How retail and hospitality can avoid EHRC’s Section 23 agreements

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What do renowned retail and hospitality companies such as Sainsbury’s, McDonald’s and IKEA all have in common? They’ve signed EHRC’s Section 23 agreement because of incidents of and failings to prevent problematic behaviour – in particular, sexual harassment. By agreeing to EHRC’s Section 23 agreement, an organisation commits to not breaching equality law, usually in a specific area where there have been previous concerns.

Recent years have been extremely tough for the retail and hospitality industries (which for the purposes of this blog will encompass catering and leisure), but one thing that has been a constant problem before the pandemic is known cultures of bullying and harassment.

They are two of the largest industries in terms of numbers of employees. However, they also have the highest employee turnover rates that different studies show range from 30% to almost 60%. The national average is around 15%.

Reasons could include that for many, these industries are used as first jobs or stepping stones and therefore the majority do not plan to stay long in them anyway, or because of the well-documented level of abuse employees face from customers. This has driven mental health issues up that have then caused employers to look at safeguarding wellbeing.

Another reason could be the cost of living crisis and low pay, the latter of which retail and hospitality are known for. But what we also know, particularly through our own research, is that 2 in 5 employees in retail and hospitality have experienced bullying, discrimination or harassment from colleagues, 45% of them have witnessed it happening before and 35% have left a job before because of it.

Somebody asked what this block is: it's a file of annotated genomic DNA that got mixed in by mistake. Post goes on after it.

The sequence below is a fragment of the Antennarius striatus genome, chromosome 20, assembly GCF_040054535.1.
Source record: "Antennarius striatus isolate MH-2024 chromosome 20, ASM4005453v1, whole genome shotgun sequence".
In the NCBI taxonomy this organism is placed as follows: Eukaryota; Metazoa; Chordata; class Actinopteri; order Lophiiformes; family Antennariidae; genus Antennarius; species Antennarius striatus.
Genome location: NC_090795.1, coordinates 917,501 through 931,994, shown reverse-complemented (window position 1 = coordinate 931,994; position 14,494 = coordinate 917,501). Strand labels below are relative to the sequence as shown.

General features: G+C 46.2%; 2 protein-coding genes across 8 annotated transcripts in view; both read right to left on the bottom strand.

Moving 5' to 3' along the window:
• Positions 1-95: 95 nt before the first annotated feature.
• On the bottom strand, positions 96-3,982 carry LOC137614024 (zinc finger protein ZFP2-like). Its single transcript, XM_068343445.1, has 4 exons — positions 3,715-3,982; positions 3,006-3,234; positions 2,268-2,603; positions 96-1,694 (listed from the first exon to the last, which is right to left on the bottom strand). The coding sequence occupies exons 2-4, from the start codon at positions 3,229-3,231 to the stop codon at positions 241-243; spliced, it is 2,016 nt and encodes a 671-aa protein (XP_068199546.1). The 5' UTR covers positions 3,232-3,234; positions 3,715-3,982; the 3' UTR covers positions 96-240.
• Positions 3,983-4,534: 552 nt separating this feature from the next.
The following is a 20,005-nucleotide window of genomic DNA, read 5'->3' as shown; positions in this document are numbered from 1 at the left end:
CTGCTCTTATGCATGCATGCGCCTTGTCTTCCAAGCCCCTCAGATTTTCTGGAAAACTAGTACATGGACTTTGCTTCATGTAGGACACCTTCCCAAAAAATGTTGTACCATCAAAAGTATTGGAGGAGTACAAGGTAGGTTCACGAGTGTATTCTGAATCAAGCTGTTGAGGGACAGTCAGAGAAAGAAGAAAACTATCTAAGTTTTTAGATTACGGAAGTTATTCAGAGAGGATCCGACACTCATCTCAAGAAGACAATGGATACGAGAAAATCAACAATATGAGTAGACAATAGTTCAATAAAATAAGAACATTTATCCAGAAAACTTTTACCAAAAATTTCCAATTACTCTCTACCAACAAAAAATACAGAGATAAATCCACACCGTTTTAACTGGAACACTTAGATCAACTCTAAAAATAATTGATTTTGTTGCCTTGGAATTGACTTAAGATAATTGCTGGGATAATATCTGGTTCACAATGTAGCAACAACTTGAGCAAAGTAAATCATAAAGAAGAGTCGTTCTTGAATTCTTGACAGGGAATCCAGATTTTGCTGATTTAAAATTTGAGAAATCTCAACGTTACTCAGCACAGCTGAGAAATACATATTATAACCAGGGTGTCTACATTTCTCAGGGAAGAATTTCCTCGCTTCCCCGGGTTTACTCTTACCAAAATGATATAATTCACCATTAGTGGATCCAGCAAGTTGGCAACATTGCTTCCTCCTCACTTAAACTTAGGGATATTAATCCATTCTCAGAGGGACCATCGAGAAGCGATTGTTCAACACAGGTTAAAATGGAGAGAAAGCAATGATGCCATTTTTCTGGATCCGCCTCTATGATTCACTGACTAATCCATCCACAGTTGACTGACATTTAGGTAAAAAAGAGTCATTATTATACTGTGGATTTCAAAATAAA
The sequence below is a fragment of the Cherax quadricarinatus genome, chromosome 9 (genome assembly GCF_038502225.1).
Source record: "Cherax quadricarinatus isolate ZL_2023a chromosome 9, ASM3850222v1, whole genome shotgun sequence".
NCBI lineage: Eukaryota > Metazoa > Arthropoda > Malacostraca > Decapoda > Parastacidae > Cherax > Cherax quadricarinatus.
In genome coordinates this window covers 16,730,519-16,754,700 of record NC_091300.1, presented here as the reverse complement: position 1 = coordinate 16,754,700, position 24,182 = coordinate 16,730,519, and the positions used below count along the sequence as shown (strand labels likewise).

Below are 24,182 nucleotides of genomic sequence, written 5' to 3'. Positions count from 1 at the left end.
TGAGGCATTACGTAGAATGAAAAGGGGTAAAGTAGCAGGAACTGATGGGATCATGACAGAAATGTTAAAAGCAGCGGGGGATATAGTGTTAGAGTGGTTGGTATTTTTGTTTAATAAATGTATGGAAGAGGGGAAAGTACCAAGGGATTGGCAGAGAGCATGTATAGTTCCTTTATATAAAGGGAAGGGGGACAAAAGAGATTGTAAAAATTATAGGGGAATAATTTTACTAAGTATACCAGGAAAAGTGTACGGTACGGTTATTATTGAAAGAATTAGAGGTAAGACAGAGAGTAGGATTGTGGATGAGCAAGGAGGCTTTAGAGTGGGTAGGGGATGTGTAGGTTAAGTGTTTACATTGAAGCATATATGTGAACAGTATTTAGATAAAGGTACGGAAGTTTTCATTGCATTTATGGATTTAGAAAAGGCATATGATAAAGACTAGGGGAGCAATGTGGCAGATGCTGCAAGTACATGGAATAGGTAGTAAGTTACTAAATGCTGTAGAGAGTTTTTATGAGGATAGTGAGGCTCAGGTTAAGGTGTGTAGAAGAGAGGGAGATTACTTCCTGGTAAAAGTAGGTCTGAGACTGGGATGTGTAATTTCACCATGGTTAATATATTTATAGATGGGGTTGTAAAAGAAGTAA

In this blog we will talk about those issues that are often left unsaid in these industries and therefore often left to get out of hand, and how they can be prevented from doing so.

Bullying and harassment in the retail and hospitality industries

Bullying and harassment in retail and hospitality have been publicised more and more in the last few years. In addition to those who have signed EHRC’s Section 23 agreement, discrimination cases have been brought to others such as Jaguar Land Rover (who have also signed it), Abercrombie & Fitch and Superdry, while reports of toxic cultures at BrewDog, Victoria’s Secret and Nike, as well as the behaviour of moguls like Sir Philip Green, Mike Ashley and Elon Musk have rocked their reputation as well.